Review: ‘Hellraiser’

The Iconic Horror Franchise Reboots In A Satisfying But Less Gory Installment

When you think of the Mt. Rushmore of horror icons surely Pinhead is right up there. Yeah, Michael Myers, Kruger, Voorhees, Leatherface are the titans, but Pinhead, Pinhead is an image that stayed with you and certainly deserves a spot at the top. This legacy is exactly why people were surprised when Hellraiser was rebooted with some changes made to that lead Cenobite. The reboot itself was inevitable, especially after sequel #9 and having lost Doug Bradley as their lead baddie a few films ago. The big change? A woman is playing hell’s favorite demonic priest. Now, it seems this is the type of thing that people get all bent out of shape about these days, but I’m here to tell you, it works. It works well. Jamie Clayton, who plays the character officially titled “The Priest” but we know better as Pinhead, delivers a chilling and downright terrifying take on the character.

Hellraiser 2022, which had David Bruckner behind the camera, tells a similar story as the original with vastly different details. Plenty of parallels can be made to the original characters of Kirsty and Frank, but only in their core motivations. This version opens with a young man at a bourgeois party, complete with cocktail trays and orgy rooms, at the estate of a shadowy figure named Voight. For that young man, the party goes from exciting to excruciating as he’s invited to a backroom where his host gives him a certain puzzle box to play with. He solves the puzzle and is immediately taken by the Cenobites, hell’s version of priests who deal in sensation…mostly pain. Cut to a few years later and we meet up with our heroine, Riley. A recovering addict who’s living with her brother and his boyfriend. After one too many lectures Riley leaves her brother’s house and goes to see her 12-step met boyfriend Trevor who has an idea on how to make some quick cash. All they have to do is rob a storage unit that’s been left abandoned. When said robbery is complete, the only thing they have to show for their trouble is a small, cube-shaped golden box. A golden box that leads them down a path to hell.

Personally, I think this story was a vast improvement on the original. Let’s be honest, the first Hellraiser was only heralded for it’s amazing effects in the gore department and the unforgettable Cenobites. You take those two things away and you have a poorly-acted soap opera. This story is deeper, without taking itself too far from its goal, not to mention the storyline has had themes of addiction and abuse at its core from day one…so making your lead suffer from those same things in the human world only makes sense. Odessa A’zion, who plays Riley, has such an oddly enchanting look that I found myself locked into what was happening on screen even when the story was running at it’s lowest. Films like this usually have B-level performances, at best, but I was beyond happy to see that every single member of the principal cast came with their A-game. Are they going to be Oscar winners from this? No, but the effort shows and it makes the film that much more believable. Nothing can pull you back to reality than a crappy horror film performance, of which there are none to be seen here.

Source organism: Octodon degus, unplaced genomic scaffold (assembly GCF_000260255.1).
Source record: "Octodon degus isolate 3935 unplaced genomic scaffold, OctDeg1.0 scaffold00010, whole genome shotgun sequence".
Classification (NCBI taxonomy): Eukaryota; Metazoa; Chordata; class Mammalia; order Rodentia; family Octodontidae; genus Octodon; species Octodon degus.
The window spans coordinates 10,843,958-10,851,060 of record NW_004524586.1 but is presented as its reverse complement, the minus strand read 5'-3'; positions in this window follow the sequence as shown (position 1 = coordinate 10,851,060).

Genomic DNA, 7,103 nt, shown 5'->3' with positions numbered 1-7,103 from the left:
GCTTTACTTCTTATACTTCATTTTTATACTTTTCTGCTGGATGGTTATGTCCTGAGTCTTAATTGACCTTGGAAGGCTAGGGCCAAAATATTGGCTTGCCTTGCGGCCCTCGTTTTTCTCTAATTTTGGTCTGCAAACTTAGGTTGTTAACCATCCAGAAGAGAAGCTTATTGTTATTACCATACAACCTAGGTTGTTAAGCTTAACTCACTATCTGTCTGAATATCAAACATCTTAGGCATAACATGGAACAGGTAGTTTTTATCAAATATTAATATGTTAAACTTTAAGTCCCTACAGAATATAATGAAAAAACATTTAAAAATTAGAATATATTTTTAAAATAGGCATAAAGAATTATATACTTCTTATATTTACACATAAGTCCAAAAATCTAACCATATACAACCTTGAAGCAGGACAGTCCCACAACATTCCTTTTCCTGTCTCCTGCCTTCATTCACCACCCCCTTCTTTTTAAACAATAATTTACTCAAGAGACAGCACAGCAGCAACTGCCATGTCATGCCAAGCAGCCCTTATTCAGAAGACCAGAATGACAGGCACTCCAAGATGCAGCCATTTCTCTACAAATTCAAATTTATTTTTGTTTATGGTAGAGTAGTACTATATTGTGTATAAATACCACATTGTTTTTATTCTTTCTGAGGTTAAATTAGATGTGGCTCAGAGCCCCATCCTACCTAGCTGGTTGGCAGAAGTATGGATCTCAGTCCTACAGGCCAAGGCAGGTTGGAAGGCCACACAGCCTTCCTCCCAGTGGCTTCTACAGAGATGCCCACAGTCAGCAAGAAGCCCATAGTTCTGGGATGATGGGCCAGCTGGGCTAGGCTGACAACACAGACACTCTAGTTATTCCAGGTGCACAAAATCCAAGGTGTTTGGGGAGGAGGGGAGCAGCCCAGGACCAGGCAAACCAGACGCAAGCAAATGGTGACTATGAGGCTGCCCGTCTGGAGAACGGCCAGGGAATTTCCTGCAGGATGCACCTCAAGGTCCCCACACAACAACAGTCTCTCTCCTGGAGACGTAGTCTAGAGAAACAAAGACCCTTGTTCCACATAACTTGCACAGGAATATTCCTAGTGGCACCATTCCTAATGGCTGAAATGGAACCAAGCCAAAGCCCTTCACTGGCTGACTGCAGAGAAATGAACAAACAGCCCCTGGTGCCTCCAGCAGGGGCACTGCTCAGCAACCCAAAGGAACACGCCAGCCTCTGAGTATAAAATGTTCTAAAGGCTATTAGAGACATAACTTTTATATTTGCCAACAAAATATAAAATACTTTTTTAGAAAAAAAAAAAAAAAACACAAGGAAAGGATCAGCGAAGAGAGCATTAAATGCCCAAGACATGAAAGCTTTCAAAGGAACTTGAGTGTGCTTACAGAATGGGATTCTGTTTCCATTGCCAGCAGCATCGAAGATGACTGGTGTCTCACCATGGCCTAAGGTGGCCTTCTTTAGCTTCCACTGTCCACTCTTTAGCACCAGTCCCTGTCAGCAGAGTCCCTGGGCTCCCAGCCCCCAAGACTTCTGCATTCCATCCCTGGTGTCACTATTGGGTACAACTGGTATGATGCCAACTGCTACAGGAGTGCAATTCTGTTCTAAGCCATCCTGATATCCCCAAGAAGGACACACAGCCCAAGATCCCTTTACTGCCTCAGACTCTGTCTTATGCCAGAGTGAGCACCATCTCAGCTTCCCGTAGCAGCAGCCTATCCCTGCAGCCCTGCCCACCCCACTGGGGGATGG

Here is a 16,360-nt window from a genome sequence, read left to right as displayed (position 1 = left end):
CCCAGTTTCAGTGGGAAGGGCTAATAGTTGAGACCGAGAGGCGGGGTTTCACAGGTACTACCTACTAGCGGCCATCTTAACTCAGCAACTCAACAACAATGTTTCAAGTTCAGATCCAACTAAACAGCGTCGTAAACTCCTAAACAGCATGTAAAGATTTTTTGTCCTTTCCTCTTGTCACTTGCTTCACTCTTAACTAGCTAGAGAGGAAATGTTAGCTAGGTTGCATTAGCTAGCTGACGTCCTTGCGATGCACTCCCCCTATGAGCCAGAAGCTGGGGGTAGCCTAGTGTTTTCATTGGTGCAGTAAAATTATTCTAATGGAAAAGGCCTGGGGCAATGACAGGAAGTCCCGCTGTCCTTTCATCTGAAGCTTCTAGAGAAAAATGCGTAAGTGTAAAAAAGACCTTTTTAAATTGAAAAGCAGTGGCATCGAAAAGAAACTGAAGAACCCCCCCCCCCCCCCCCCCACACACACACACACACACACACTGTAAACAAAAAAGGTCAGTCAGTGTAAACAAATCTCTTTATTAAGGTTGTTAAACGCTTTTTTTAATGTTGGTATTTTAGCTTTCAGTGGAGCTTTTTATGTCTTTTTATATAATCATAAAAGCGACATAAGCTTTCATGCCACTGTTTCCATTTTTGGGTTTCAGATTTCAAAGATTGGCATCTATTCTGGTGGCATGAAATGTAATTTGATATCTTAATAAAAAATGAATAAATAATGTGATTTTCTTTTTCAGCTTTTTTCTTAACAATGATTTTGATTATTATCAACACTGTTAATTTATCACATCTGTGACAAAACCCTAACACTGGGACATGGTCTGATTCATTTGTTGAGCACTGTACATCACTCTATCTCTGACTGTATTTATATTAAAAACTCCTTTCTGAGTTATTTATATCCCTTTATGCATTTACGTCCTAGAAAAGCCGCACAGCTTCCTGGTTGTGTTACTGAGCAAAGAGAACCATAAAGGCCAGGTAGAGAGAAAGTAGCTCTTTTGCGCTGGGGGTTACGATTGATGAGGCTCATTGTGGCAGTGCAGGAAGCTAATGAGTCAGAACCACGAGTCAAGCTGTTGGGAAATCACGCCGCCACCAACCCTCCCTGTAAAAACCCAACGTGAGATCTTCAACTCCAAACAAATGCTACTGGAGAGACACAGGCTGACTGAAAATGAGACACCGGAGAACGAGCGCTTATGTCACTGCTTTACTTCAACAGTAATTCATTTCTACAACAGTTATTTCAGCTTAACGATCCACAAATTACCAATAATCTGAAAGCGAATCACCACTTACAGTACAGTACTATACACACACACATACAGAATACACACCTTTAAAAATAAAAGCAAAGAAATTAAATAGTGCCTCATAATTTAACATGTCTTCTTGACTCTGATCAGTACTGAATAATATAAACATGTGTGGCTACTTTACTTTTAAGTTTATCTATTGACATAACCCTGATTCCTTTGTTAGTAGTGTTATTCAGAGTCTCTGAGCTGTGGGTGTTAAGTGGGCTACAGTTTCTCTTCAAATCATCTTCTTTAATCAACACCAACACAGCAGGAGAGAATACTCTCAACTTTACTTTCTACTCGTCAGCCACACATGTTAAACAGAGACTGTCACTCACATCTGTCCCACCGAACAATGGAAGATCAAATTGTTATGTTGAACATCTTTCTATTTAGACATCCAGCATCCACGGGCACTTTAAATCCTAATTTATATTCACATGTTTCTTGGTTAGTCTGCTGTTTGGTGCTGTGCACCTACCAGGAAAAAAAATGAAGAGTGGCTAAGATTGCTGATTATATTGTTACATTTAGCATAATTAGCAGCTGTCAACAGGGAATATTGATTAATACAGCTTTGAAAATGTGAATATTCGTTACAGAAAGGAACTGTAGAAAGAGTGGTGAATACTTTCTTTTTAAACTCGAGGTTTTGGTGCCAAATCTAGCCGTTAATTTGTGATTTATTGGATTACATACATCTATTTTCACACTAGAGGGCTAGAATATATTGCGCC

The villains this time around are familiar and new, all at the same time with one new addition particularly striking. We’ll get to the Cenobites in a minute but I have to address the new star of the show, Voight’s estate. This is such an awesome set piece. The film begins here and it’s not long before the main cast’s story leads them back to this place. A classic Hampton’s like mansion, with some key additions. The outside of the home has a steel exoskeleton that resembles the pattern work you’d see on the lament configuration (Pinhead’s box). Once inside the place just gets more terrifying with all the locking gates, secret passages, and sex dungeon’s you’d expect. It’s not long before you begin to realize this whole place IS a copy of that cube that brings hell with it.

Now for the part, we’ve all been waiting for, the Cenobites. As I mentioned before Jamie Clayton’s take on the iconic Pinhead more than does the job. It’s not Doug Bradley, but no one can be. Honestly, I like the idea of it being female as the cenobites seem to transcend gender and the androgynous look that results from the mixture of styles is perfect. Her posse brings the old with the new bringing back the chatterer (the most unnerving of the group if you ask me) and adding in ‘The Gasp’, ‘The Asphyx’ and ‘The Weeper’ each a unique perversion of humanity that brings their own angle of horror to the mix. Now, for those fans of the original coming to play with this reboot I will give one warning. If you were in it for the gore you may be disappointed. Don’t get me wrong, this is by no means a PG-13 attempt at the film, there’s plenty of blood and bodies on meat hooks, but if you compare it to the original what you get here is somewhat tame.

Hellraiser is that odd reboot that delivers what made the original special while adding to the lore and making it accessible to a wider audience. Again, gore hounds may be disappointed but I think that sacrifice is worth it to allow for a wider, less strong-stomached, audience to sit down and enjoy.

Hulu is streaming Hellraiser exclusively now.


Official Synopsis: 

In “Hellraiser,” a young woman struggling with addiction comes into possession of an ancient puzzle box, unaware that its purpose is to summon the Cenobites, a group of sadistic supernatural beings from another dimension.

review-hellraiserHellraiser is that odd reboot that delivers what made the original special while adding to the lore and making it accessible for a wider audience. Again, gore hounds may be disappointed but I think that sacrifice is worth it to allow for a wider, less strong-stomached, audience to sit down and enjoy.